What’s COVID-19 doing to real estate? It’s not all bad

Here’s a stat that might surprise you: March actually turned out to be a great month for real estate sales. At the Allen Edge Team, we had an amazing first quarter compared with 2019.

As COVID-19 has changed the real estate landscape across the world, I also get a great perspective daily on how the virus is affecting other areas in the country. As a MAPS coach coaching agents across the U.S. on how to become a leading real estate agent and by being part of the largest real estate company in the world at Keller Williams, I get to hear stories firsthand from agents across the country with different perspectives.

Each morning at 7 a.m., I do a 20-minute call with thousands of real estate agents across the U.S. talking real estate. We discuss ways we are pivoting our businesses, what we are seeing in the market and different strategies on how to continue to get homes sold.

Agents even in hot spots such as New York to Seattle to Canada who are under shelter-in-place orders are still selling homes. Many agents are taking advantage of social media, virtual options and many safety tactics to get homes sold safely. I’ve even heard stories of people only looking through the windows and watching the virtual tours who are still making offers and getting homes sold. There are a lot of creative, safe options for sellers and buyers.

In our Sioux Falls market, we also are taking advantage of the same tools, holding virtual listing and buyer appointments, virtual showings and open houses and taking necessary precautions.

We are predicting, based on what we are seeing in our office, that for homes going under contract this month we might be slightly down this month compared to last year for under contracts in April, but, of course, we could expect that. On a good note, we are still seeing multiple offers on homes and putting homes under contract. At the end of the day, buyers and sellers still need or want to move for many reasons. Buyers are still taking advantage of low interest rates, people are relocating, and babies are still coming for those wanting to move up.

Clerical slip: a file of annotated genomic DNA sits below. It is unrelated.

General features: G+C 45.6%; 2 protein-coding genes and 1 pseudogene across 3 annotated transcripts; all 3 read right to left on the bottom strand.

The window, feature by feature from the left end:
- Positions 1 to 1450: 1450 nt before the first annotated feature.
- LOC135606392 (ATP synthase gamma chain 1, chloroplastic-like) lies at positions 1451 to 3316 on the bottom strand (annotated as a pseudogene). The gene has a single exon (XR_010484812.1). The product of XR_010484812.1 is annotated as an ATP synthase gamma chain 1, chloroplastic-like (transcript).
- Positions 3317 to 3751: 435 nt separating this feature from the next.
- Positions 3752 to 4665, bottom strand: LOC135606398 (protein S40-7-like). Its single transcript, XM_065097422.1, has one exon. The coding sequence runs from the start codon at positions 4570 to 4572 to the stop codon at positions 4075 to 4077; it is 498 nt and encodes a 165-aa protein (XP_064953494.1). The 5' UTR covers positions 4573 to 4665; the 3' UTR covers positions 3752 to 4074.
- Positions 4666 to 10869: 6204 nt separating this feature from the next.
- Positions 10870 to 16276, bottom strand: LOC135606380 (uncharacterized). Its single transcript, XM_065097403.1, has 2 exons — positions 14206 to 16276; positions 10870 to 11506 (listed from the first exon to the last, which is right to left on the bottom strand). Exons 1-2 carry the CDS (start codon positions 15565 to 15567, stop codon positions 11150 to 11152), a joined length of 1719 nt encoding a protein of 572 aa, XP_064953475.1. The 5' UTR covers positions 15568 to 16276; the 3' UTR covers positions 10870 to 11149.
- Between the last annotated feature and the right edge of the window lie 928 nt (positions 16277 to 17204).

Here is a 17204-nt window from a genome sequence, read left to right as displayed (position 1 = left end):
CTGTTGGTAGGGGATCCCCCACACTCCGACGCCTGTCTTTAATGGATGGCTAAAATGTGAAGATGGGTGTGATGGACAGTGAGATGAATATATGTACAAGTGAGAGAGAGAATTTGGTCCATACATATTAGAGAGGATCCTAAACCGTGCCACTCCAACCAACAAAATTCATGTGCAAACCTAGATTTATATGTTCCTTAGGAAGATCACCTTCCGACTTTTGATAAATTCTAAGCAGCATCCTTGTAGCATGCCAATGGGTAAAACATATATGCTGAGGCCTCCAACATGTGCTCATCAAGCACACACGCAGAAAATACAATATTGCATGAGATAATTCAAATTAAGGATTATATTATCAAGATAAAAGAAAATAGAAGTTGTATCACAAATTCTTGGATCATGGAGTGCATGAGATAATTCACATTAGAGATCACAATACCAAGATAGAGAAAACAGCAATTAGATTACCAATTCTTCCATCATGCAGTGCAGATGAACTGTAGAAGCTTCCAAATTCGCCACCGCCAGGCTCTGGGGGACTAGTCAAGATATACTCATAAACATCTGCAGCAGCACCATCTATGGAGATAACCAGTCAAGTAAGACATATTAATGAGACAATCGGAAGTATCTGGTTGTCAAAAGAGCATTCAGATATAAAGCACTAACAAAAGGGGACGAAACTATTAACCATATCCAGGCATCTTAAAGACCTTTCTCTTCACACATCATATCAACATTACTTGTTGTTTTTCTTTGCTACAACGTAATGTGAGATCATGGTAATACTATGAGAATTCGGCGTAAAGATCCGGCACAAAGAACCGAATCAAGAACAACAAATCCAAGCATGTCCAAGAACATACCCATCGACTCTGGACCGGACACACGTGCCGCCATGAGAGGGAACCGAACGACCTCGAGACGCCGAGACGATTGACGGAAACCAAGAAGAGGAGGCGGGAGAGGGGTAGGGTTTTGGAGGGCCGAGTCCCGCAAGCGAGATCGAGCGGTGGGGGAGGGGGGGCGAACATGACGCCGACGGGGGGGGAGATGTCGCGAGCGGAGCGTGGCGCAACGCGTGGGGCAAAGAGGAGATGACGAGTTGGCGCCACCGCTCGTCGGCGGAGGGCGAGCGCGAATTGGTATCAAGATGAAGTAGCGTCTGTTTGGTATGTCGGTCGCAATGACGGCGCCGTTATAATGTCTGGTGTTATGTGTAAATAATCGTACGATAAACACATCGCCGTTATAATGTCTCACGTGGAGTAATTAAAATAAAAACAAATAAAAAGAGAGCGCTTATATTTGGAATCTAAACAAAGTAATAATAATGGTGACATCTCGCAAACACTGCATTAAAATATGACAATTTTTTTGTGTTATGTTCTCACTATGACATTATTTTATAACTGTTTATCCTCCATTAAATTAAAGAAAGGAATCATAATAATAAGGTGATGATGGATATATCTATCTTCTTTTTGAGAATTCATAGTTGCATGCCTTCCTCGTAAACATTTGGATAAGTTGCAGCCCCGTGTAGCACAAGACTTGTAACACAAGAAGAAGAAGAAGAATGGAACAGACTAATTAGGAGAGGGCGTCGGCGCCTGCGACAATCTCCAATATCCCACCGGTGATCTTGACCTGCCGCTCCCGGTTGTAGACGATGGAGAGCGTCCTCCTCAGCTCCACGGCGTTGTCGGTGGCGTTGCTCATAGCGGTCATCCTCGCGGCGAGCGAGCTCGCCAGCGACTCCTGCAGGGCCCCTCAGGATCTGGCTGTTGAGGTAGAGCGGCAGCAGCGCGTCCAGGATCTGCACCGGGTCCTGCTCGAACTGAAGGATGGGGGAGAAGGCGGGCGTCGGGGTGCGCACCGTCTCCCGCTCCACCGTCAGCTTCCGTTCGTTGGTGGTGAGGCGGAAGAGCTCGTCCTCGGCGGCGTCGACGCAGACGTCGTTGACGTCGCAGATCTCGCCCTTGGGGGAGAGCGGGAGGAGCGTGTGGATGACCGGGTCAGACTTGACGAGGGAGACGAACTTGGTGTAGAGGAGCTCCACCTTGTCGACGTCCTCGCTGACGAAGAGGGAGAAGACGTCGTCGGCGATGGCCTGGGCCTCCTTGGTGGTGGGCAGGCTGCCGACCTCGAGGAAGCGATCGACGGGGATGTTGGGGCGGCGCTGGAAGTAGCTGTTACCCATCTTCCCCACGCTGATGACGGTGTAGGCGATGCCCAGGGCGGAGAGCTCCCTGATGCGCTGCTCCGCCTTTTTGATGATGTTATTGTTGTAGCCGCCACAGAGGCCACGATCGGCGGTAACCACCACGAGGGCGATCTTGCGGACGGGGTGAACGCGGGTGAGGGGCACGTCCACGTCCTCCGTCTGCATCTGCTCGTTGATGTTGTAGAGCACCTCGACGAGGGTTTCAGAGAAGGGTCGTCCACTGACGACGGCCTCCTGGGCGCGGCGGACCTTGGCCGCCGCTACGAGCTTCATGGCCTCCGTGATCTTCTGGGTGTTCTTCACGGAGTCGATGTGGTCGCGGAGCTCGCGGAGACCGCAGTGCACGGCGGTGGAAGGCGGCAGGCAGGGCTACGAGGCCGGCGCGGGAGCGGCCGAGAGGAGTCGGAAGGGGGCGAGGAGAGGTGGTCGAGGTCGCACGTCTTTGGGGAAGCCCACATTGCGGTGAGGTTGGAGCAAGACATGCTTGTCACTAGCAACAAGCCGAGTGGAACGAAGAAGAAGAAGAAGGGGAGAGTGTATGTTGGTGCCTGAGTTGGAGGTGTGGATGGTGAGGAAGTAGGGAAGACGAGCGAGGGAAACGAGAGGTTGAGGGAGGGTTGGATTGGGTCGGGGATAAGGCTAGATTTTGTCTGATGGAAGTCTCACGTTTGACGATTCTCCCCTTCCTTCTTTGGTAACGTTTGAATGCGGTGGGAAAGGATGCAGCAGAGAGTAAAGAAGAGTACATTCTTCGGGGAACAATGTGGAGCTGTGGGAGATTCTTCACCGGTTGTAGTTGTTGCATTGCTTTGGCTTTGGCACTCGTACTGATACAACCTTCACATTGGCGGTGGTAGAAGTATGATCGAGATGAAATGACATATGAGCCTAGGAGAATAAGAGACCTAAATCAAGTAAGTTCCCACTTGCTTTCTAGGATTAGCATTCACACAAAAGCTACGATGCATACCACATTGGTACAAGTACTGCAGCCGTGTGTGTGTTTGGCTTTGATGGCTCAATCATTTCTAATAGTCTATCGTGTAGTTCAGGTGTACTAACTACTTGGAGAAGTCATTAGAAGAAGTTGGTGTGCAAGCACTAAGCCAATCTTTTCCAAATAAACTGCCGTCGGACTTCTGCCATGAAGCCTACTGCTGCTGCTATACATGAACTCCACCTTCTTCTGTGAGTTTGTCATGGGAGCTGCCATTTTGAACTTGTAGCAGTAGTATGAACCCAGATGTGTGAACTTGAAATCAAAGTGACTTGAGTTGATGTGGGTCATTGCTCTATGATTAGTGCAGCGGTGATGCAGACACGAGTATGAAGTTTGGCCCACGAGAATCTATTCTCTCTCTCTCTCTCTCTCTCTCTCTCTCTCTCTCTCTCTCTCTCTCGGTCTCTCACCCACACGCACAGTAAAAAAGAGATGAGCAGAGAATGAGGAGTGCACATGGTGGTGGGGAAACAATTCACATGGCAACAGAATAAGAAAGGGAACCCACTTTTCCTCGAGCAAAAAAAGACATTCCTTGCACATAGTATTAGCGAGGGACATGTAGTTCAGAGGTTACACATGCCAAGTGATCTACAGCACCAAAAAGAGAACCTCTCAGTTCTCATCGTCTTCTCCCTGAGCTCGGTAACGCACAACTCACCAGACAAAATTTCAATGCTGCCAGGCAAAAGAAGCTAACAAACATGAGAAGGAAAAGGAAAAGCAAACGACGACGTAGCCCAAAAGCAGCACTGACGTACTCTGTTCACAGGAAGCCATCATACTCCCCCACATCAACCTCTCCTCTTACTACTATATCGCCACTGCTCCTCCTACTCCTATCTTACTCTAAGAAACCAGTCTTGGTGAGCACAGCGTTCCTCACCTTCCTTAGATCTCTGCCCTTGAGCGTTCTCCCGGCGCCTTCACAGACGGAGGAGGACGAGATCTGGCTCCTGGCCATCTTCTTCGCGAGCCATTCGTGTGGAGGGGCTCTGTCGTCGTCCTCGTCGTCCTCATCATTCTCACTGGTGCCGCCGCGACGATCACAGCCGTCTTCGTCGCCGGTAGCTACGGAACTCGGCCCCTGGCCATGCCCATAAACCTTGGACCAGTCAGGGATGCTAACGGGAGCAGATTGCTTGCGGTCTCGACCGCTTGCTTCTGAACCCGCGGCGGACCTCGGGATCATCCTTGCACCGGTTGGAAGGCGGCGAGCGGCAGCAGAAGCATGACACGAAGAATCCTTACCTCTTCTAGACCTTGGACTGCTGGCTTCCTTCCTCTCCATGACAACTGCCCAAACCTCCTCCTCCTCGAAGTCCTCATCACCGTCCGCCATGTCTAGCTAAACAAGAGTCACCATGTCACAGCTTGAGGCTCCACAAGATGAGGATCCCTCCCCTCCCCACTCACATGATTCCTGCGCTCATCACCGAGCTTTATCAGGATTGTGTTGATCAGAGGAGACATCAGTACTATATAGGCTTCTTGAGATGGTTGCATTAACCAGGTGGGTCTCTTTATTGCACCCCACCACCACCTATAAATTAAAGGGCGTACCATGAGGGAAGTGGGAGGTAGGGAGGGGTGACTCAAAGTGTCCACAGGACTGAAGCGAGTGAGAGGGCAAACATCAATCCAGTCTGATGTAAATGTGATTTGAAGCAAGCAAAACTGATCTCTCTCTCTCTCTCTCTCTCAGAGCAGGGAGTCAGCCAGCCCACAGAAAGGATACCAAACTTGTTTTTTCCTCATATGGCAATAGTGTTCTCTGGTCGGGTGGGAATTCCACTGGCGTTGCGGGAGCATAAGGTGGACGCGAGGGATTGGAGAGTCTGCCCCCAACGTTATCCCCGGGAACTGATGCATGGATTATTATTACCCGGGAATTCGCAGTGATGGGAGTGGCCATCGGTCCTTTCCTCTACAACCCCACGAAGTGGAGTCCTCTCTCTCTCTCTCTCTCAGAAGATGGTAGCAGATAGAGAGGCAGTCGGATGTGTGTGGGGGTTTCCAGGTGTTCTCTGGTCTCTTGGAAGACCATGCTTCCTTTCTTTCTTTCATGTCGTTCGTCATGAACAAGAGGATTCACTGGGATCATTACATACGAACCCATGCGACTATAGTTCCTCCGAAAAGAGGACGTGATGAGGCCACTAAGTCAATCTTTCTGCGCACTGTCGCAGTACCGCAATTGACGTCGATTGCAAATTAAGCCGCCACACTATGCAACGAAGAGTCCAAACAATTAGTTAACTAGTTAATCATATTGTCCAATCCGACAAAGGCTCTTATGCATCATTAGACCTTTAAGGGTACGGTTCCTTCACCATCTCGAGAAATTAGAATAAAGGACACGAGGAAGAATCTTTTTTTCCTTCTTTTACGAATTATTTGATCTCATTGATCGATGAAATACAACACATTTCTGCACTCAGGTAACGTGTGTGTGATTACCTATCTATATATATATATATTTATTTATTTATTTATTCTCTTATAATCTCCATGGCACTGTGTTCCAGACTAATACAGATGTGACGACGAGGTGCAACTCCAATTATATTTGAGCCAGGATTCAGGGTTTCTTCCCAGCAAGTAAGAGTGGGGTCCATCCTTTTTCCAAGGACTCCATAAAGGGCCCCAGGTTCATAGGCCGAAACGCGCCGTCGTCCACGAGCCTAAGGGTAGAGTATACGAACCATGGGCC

I read an article by Fannie Mae that predicted annual home sales to be down 20 percent compared to 2019. Time will tell. Historically, there is zero to no direct correlation between the stock market and the real estate market. Although this is a different kind of economic condition than ever before, we typically can rely on history to be a generally good predictor of the future because history repeats itself.

During the dot-com crash in 2000, the stock market went down 9 percent in a single day and then 25 percent by the end of the week, yet it had no immediate impact on the real estate market as a whole. It wasn’t until 2006 really that the real estate market burst. It was the same thing in 2001 when our country was attacked Sept. 11.

As you can see, for the first 15 days in April, we have had 352 new listings, 243 sales have closed, and 117 have changed to pending status. Last year in all of April, there were 575 new listings, 276 closed sales and 373 changed to pending status. We are over half-way to hitting the same amount of new listings this year as last year. The important thing to remember is what an amazing community we live in; even when the crash happened, it didn’t affect Sioux Falls much at all. The higher price range took a bit of a hit but nothing like other areas in our country.

We have a strong economy in Sioux Falls with a diversity of businesses that keep it strong. There is no denying there will be an impact on our market with job losses and unemployment skyrocketing compared to where we were, but as a whole I am confident this too shall pass, and we will all get back on track over time.


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